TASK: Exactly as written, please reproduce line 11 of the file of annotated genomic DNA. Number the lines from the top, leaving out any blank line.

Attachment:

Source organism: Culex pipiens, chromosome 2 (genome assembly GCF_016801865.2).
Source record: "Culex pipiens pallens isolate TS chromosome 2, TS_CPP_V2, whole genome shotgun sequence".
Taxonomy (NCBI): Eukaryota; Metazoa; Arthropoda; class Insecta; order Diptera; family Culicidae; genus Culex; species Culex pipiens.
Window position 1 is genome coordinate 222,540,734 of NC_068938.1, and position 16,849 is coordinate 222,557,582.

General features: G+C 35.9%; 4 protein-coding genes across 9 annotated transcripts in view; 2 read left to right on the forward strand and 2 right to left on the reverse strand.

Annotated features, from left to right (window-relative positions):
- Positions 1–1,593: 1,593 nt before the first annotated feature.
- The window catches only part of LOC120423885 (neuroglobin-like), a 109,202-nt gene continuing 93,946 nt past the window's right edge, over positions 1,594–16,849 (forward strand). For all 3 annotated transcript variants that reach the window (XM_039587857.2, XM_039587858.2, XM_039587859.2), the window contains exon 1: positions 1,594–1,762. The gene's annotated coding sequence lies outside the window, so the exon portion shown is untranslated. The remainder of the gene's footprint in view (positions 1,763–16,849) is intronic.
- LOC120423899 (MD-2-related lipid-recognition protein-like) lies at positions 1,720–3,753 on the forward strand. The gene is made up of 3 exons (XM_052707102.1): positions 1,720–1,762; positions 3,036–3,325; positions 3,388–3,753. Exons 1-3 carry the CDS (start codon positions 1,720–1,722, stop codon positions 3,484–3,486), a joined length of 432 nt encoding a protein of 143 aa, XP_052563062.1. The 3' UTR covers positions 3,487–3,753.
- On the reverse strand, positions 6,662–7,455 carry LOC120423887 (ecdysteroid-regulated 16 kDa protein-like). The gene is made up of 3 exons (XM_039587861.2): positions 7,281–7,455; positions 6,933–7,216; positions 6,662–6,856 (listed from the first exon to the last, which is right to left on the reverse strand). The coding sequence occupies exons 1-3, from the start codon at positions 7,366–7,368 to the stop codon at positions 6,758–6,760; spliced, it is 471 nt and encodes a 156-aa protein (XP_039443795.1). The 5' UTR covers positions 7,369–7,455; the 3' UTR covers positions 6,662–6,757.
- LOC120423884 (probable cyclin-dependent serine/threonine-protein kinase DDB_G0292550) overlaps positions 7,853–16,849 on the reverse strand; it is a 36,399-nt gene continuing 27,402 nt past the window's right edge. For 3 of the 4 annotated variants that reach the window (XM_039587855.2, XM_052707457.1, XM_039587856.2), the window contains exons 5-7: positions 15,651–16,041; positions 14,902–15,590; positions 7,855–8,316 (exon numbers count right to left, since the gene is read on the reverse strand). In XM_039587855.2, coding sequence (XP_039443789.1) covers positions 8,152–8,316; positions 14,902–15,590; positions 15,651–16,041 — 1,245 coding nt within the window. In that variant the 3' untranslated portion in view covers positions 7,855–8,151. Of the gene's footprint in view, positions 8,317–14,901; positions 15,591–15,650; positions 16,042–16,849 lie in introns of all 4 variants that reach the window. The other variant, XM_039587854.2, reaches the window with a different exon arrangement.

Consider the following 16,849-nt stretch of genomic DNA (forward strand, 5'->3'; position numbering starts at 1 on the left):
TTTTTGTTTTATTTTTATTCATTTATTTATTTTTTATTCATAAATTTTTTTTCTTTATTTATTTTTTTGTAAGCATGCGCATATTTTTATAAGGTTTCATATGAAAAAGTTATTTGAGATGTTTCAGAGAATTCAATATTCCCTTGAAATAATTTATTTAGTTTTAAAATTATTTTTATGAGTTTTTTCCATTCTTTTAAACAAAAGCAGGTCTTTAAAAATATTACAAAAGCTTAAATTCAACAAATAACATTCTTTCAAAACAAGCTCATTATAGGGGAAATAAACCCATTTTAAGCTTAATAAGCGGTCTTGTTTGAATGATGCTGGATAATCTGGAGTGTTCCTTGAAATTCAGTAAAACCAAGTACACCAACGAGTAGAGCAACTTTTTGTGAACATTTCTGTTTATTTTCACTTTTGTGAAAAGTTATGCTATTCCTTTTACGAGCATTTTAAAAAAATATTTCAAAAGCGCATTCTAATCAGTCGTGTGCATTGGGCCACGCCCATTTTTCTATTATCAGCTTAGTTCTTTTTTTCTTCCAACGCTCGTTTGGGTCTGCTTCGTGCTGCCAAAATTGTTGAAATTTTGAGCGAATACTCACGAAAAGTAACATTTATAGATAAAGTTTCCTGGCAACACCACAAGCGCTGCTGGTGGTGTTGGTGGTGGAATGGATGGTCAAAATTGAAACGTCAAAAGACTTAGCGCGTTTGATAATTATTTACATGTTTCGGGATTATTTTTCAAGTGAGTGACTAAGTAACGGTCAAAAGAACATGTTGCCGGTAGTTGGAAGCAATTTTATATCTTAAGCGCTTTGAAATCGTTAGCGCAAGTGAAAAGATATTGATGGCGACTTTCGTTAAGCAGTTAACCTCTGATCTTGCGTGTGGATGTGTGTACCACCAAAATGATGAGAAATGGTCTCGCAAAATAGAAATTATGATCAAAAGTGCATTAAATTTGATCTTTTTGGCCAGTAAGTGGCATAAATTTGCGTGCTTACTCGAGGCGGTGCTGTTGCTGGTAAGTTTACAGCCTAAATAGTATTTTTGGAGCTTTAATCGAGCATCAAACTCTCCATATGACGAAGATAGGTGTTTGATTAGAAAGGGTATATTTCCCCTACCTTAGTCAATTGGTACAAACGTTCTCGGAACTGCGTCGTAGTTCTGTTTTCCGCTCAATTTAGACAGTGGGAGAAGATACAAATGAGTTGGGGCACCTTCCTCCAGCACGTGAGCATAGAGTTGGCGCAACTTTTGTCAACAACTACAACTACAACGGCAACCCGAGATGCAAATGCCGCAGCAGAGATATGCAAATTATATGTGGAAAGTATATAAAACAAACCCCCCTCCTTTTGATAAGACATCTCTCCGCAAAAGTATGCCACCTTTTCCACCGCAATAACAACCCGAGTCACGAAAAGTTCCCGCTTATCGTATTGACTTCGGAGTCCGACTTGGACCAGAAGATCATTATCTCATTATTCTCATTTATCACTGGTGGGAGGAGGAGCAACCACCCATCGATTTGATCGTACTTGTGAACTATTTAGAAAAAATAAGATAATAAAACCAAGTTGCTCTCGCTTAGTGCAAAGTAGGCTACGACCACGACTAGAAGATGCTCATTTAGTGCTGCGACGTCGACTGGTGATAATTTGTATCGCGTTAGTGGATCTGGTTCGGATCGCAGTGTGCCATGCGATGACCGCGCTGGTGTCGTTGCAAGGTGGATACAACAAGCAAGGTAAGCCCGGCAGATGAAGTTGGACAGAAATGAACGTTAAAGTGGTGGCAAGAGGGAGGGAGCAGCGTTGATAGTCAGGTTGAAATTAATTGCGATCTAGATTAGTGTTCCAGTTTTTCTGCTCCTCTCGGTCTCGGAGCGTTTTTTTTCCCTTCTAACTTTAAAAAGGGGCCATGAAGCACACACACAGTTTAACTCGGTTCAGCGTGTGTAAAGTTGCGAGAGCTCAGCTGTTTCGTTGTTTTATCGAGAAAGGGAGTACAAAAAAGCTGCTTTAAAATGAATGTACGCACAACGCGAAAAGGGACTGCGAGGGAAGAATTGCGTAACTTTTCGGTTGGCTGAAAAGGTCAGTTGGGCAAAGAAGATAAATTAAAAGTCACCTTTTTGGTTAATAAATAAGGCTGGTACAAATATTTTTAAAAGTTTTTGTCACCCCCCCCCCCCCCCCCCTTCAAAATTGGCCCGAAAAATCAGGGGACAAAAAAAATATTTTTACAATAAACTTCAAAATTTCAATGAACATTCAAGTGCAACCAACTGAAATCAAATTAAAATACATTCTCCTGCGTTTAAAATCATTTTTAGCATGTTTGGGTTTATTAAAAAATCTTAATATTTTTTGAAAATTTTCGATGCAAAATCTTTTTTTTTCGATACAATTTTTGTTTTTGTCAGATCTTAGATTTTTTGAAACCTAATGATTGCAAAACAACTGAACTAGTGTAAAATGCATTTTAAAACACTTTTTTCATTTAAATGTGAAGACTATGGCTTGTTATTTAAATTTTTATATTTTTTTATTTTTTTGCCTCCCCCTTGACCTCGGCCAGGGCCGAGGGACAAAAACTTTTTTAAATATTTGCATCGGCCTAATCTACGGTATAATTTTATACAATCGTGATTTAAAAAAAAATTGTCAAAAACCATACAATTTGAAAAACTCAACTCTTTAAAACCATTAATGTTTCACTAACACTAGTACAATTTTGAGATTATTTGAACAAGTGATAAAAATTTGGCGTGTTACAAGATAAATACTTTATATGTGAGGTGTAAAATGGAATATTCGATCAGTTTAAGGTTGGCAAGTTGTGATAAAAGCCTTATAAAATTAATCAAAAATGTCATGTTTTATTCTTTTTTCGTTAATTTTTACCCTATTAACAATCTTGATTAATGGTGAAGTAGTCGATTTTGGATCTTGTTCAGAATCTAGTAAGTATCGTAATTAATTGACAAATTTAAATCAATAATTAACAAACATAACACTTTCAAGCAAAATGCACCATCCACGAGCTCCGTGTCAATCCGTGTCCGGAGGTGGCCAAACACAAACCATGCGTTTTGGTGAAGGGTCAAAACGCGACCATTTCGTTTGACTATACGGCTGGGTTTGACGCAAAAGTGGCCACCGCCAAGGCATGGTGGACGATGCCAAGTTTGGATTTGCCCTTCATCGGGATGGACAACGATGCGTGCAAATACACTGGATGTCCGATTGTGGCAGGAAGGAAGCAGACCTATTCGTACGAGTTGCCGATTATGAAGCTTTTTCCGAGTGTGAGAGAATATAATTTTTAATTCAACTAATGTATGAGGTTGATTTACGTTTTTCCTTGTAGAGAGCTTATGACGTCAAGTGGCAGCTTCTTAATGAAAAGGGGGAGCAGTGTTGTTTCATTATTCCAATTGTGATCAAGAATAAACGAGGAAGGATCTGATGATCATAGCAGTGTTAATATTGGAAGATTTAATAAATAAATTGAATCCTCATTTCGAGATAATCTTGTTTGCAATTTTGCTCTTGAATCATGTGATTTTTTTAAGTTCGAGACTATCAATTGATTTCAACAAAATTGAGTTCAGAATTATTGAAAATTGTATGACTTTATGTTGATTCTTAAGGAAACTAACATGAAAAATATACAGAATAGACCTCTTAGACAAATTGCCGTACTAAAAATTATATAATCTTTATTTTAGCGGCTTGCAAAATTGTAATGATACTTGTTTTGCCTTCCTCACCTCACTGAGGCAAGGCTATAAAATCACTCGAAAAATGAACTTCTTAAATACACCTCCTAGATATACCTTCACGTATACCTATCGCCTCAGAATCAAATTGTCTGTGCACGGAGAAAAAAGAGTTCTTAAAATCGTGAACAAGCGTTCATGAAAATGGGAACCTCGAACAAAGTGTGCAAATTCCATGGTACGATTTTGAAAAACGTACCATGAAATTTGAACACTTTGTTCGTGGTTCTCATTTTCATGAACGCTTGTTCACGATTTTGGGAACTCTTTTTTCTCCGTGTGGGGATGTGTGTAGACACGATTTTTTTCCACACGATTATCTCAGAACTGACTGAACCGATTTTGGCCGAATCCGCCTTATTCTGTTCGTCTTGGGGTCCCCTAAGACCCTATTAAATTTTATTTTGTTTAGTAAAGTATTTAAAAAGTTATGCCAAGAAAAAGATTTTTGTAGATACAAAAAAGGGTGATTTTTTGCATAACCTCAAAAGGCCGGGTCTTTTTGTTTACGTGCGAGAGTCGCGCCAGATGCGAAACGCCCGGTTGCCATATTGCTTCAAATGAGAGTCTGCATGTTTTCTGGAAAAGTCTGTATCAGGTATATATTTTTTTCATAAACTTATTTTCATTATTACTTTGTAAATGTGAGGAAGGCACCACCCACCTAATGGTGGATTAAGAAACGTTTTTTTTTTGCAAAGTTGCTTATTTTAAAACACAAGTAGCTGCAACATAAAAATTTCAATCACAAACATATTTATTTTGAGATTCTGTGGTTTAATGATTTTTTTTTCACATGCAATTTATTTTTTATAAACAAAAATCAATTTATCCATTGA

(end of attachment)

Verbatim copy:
- LOC120423884 (probable cyclin-dependent serine/threonine-protein kinase DDB_G0292550) overlaps positions 7,853–16,849 on the reverse strand; it is a 36,399-nt gene continuing 27,402 nt past the window's right edge. For 3 of the 4 annotated variants that reach the window (XM_039587855.2, XM_052707457.1, XM_039587856.2), the window contains exons 5-7: positions 15,651–16,041; positions 14,902–15,590; positions 7,855–8,316 (exon numbers count right to left, since the gene is read on the reverse strand). In XM_039587855.2, coding sequence (XP_039443789.1) covers positions 8,152–8,316; positions 14,902–15,590; positions 15,651–16,041 — 1,245 coding nt within the window. In that variant the 3' untranslated portion in view covers positions 7,855–8,151. Of the gene's footprint in view, positions 8,317–14,901; positions 15,591–15,650; positions 16,042–16,849 lie in introns of all 4 variants that reach the window. The other variant, XM_039587854.2, reaches the window with a different exon arrangement.